Puppy Linux is a lightweight Linux distribution, one of several similar operating systems in a group called skinny Linux. Puppy Linux is most often run from a LiveCD or other removable media, which makes it easy to use on a computer that normally runs another operating system, such as Windows, without making any permanent changes to the system. This capacity, along with its compact size and ease of use, has made Puppy Linux a popular means of reviving old computers.
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Puppy Linux has several advantages that allow it to function as a desktop replacement for users who want a fast, compact, relatively trouble-free OS. These include:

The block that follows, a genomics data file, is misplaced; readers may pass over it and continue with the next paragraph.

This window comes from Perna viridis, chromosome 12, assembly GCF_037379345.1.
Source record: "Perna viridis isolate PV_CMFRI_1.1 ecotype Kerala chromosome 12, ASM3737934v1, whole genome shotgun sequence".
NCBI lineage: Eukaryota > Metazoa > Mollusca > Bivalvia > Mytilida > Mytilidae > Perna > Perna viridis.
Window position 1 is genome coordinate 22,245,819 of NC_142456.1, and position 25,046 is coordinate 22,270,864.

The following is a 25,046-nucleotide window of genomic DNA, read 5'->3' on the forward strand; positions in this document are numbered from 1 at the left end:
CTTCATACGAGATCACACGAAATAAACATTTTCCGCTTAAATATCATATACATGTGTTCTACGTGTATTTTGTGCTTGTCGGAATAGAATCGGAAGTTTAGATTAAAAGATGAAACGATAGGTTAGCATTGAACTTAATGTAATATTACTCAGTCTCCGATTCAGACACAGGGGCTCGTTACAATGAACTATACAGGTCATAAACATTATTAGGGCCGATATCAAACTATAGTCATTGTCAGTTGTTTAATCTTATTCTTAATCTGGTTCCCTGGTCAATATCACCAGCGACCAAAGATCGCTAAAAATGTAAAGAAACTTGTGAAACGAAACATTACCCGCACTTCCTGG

- Relative immunity to problems with malware such as viruses and Trojans.
- Compatibility with older computers that don't typically work with newer operating systems.
- Presence in a RAM disk after boot-up.
- An integrated browser with all the features of other popular Web browsers.
- Ability to play CDs and DVDs on computers with only one CD/DVD drive.
- Preinstallation of several popular applications.
- Ability to generate a bootable USB jump drive version of itself.
- A thin client that can be used with Microsoft Windows.
- Ability to create a stateless client for use with other OSs.
Barry Kauler began the Puppy Linux initiative in January 2003. The open source community continues to develop the product.